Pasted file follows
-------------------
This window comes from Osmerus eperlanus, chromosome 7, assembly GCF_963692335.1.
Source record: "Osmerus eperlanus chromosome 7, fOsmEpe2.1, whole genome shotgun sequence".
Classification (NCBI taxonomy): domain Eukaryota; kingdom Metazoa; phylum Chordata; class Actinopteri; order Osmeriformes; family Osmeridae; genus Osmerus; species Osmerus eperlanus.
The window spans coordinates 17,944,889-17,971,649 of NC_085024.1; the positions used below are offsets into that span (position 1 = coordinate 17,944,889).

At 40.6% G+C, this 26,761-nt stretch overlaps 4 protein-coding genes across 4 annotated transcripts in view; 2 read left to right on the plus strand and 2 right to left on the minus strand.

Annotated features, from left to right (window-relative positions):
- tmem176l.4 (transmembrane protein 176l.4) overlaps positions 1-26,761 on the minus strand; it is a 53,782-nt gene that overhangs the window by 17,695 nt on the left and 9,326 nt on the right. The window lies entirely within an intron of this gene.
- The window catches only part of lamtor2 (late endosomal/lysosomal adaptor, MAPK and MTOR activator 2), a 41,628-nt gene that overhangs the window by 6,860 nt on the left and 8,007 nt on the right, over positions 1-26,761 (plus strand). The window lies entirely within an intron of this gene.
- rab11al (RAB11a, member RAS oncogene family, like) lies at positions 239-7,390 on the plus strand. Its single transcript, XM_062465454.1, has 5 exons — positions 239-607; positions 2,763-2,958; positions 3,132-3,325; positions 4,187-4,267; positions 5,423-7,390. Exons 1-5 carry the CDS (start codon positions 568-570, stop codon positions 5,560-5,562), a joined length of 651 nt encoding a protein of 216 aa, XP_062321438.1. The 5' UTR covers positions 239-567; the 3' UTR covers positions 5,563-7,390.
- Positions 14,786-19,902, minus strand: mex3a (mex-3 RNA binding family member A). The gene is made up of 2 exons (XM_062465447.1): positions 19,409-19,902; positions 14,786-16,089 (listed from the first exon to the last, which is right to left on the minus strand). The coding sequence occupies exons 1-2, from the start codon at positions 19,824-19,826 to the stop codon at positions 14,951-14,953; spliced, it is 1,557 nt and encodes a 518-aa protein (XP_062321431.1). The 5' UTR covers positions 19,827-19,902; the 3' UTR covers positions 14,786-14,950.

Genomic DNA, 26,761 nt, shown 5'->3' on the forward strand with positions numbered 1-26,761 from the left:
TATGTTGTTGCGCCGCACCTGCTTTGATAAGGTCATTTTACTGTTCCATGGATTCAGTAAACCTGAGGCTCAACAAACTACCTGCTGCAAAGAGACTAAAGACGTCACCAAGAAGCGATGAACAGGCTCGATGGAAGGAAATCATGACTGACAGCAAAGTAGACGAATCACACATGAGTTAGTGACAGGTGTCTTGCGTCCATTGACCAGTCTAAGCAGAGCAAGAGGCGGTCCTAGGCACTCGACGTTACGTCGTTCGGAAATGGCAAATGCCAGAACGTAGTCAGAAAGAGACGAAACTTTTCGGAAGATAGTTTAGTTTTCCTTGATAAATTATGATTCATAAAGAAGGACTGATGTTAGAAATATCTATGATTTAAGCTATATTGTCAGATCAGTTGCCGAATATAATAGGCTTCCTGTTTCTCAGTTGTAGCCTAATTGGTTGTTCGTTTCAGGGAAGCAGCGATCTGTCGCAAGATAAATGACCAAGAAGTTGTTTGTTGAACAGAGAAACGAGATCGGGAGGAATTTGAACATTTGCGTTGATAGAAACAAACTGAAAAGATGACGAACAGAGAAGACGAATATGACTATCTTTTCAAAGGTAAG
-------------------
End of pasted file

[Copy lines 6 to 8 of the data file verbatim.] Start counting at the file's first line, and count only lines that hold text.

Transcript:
Annotated features, from left to right (window-relative positions):
- tmem176l.4 (transmembrane protein 176l.4) overlaps positions 1-26,761 on the minus strand; it is a 53,782-nt gene that overhangs the window by 17,695 nt on the left and 9,326 nt on the right. The window lies entirely within an intron of this gene.
- The window catches only part of lamtor2 (late endosomal/lysosomal adaptor, MAPK and MTOR activator 2), a 41,628-nt gene that overhangs the window by 6,860 nt on the left and 8,007 nt on the right, over positions 1-26,761 (plus strand). The window lies entirely within an intron of this gene.